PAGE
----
Farmers in South Dakota are rushing to get their work done in the fall to make sure their crops are good for the holidays and to prepare their land for the winter. This also means that it is one of the more dangerous seasons of the year for them as their quicker work approach can lead to some serious accidents.
With fundraisers and celebrity contributions, it is likely that charities raised millions of dollars to support the victims of the recent natural disasters across the country. You may have joined others in South Dakota who watched news coverage of devastating winds and floods, leaving destruction and death behind. You were probably horrified to hear of the number of people who died in those storms.
You likely understand that anyone could be involved in a life-changing accident at any time. You may have felt as if your life was heading in a positive direction and that you had the abilities to participate in activities that made your life feel worthwhile when a serious incident resulted in your suffering a catastrophic injury, such as losing a limb. This type of outcome can occur after a severe car accident, and you may not know how to move forward.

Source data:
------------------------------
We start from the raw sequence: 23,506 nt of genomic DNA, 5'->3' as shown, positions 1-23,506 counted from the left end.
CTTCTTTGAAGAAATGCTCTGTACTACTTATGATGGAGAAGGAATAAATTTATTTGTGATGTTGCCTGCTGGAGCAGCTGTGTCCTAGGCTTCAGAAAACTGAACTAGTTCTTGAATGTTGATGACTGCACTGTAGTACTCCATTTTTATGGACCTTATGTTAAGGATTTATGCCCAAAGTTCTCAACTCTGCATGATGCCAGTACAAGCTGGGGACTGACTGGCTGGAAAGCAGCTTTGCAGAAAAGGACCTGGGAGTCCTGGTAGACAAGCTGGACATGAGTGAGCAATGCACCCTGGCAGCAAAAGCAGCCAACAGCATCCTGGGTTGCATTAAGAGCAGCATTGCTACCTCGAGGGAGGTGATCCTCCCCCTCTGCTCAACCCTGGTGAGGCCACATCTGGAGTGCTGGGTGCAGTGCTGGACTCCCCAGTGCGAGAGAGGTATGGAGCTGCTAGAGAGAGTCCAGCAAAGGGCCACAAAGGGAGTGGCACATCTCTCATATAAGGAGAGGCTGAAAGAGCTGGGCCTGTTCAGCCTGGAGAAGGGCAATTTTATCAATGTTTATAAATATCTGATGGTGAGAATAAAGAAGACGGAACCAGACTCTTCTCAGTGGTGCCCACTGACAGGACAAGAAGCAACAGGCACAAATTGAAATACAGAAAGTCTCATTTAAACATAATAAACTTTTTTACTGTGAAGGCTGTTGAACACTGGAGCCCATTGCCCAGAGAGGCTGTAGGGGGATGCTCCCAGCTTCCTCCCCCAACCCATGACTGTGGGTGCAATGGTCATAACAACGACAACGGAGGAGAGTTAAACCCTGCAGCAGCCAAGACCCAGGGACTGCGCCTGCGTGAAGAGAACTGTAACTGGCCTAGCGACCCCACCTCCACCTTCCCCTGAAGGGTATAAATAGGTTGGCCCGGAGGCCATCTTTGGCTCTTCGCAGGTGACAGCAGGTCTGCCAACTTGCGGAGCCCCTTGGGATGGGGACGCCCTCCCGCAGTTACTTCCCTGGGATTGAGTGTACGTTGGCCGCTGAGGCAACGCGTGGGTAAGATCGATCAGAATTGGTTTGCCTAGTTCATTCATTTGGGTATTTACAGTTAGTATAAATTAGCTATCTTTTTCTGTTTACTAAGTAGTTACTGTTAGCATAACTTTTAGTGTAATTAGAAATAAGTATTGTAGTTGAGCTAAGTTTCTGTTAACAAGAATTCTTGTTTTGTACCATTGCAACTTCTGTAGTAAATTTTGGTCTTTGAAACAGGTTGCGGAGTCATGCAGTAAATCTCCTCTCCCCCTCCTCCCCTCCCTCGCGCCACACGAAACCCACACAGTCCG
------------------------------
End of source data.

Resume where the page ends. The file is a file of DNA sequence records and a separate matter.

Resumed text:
Traumatic brain injury, or catastrophic brain injury, affects approximately 1.5 million Americans per year, according to the Centers for Disease Control (CDC). CDC also estimates that about 5.3 million U.S. citizens - about 2 percent of the population - live with issues related to traumatic brain injury (TBI). TBI is not necessarily a killer, though about 50,000 people die every year from TBI. Yearly, 80,000 to 90,000 people suffer from a long-term disability because of TBI.
South Dakota is a wonderful state with so many positives for locals and visitors. There is, however, a negative we should address. In the decade from 2003-2012, 537 people lost their lives in car crashes involving drunk drivers in this state. South Dakota's drunk driving death toll was almost double the national average during that time. (National average: 3.3 deaths per year per 100,000 population; South Dakota: 5.7 deaths per year per 100,000 population.) These are unacceptable statistics.